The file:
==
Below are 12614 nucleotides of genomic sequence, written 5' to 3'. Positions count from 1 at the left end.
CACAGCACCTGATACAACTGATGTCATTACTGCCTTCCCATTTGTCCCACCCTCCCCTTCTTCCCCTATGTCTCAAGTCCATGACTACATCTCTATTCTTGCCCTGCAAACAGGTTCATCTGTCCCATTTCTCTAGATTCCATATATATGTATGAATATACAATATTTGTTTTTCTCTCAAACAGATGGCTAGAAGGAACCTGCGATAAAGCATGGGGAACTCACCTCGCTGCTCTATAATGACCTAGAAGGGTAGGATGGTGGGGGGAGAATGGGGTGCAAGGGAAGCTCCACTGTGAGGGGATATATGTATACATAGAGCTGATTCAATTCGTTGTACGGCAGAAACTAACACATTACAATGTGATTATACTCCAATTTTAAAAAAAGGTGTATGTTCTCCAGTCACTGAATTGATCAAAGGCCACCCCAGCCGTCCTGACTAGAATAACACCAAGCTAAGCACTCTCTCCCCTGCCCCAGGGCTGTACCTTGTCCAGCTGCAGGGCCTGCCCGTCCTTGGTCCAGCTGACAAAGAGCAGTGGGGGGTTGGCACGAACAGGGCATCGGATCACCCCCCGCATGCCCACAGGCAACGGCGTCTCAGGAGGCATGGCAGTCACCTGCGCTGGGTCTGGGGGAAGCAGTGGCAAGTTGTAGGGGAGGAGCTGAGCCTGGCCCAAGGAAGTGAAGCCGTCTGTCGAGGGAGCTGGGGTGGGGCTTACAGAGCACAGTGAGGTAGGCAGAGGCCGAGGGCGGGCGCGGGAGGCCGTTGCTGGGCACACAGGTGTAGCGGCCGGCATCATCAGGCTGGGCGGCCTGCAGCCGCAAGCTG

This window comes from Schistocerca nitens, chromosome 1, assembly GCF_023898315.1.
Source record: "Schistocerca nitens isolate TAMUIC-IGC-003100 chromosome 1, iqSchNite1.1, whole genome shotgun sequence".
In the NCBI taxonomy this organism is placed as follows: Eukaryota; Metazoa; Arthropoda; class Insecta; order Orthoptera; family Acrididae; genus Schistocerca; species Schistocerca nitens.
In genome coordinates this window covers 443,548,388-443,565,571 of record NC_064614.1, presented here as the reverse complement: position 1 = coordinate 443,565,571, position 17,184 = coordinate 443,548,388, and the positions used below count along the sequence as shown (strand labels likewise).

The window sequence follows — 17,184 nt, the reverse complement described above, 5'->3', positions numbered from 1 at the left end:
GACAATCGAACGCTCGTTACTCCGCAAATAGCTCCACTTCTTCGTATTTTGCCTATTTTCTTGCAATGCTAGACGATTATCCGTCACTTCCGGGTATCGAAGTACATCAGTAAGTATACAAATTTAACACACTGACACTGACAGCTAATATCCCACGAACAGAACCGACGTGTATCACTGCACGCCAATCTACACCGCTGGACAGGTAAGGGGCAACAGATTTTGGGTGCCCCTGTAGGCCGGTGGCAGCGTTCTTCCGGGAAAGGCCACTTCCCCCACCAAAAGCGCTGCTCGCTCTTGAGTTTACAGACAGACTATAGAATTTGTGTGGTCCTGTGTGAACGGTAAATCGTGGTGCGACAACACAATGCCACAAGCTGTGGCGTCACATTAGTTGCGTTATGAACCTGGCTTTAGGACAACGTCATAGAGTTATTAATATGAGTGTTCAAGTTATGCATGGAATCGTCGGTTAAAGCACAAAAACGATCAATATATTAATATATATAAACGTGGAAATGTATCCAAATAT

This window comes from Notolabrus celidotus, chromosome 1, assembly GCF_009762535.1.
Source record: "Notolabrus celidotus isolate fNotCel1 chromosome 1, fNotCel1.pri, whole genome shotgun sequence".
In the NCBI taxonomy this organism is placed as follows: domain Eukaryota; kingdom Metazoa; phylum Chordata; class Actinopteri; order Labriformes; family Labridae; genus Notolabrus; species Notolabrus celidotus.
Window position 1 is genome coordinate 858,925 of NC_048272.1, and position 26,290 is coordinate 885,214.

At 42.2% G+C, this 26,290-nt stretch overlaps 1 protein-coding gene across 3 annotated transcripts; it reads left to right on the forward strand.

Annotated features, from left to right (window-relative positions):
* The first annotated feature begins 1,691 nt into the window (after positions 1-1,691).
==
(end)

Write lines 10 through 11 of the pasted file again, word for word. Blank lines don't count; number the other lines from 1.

Source record: "Notolabrus celidotus isolate fNotCel1 chromosome 1, fNotCel1.pri, whole genome shotgun sequence".
In the NCBI taxonomy this organism is placed as follows: domain Eukaryota; kingdom Metazoa; phylum Chordata; class Actinopteri; order Labriformes; family Labridae; genus Notolabrus; species Notolabrus celidotus.